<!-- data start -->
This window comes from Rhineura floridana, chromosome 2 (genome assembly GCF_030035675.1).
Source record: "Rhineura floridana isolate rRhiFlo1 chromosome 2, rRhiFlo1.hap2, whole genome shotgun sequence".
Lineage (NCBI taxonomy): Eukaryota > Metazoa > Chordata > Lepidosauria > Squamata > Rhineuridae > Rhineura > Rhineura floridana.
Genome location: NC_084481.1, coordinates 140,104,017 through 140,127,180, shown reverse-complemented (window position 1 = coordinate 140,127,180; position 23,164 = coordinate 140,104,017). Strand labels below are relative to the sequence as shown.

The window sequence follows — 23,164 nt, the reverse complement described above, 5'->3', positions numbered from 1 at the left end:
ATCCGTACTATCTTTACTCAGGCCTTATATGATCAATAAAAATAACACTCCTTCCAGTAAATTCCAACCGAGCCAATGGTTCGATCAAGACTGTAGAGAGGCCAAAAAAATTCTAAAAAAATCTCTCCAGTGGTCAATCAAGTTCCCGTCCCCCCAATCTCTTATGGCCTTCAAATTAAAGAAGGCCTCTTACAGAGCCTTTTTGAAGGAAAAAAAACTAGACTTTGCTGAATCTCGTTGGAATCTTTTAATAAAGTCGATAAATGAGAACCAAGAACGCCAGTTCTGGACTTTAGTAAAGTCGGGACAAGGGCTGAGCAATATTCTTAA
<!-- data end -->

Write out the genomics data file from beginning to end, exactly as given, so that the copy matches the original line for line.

This window comes from Rhineura floridana, chromosome 2 (genome assembly GCF_030035675.1).
Source record: "Rhineura floridana isolate rRhiFlo1 chromosome 2, rRhiFlo1.hap2, whole genome shotgun sequence".
Lineage (NCBI taxonomy): Eukaryota > Metazoa > Chordata > Lepidosauria > Squamata > Rhineuridae > Rhineura > Rhineura floridana.
Genome location: NC_084481.1, coordinates 140,104,017 through 140,127,180, shown reverse-complemented (window position 1 = coordinate 140,127,180; position 23,164 = coordinate 140,104,017). Strand labels below are relative to the sequence as shown.

The window sequence follows — 23,164 nt, the reverse complement described above, 5'->3', positions numbered from 1 at the left end:
ATCCGTACTATCTTTACTCAGGCCTTATATGATCAATAAAAATAACACTCCTTCCAGTAAATTCCAACCGAGCCAATGGTTCGATCAAGACTGTAGAGAGGCCAAAAAAATTCTAAAAAAATCTCTCCAGTGGTCAATCAAGTTCCCGTCCCCCCAATCTCTTATGGCCTTCAAATTAAAGAAGGCCTCTTACAGAGCCTTTTTGAAGGAAAAAAAACTAGACTTTGCTGAATCTCGTTGGAATCTTTTAATAAAGTCGATAAATGAGAACCAAGAACGCCAGTTCTGGACTTTAGTAAAGTCGGGACAAGGGCTGAGCAATATTCTTAA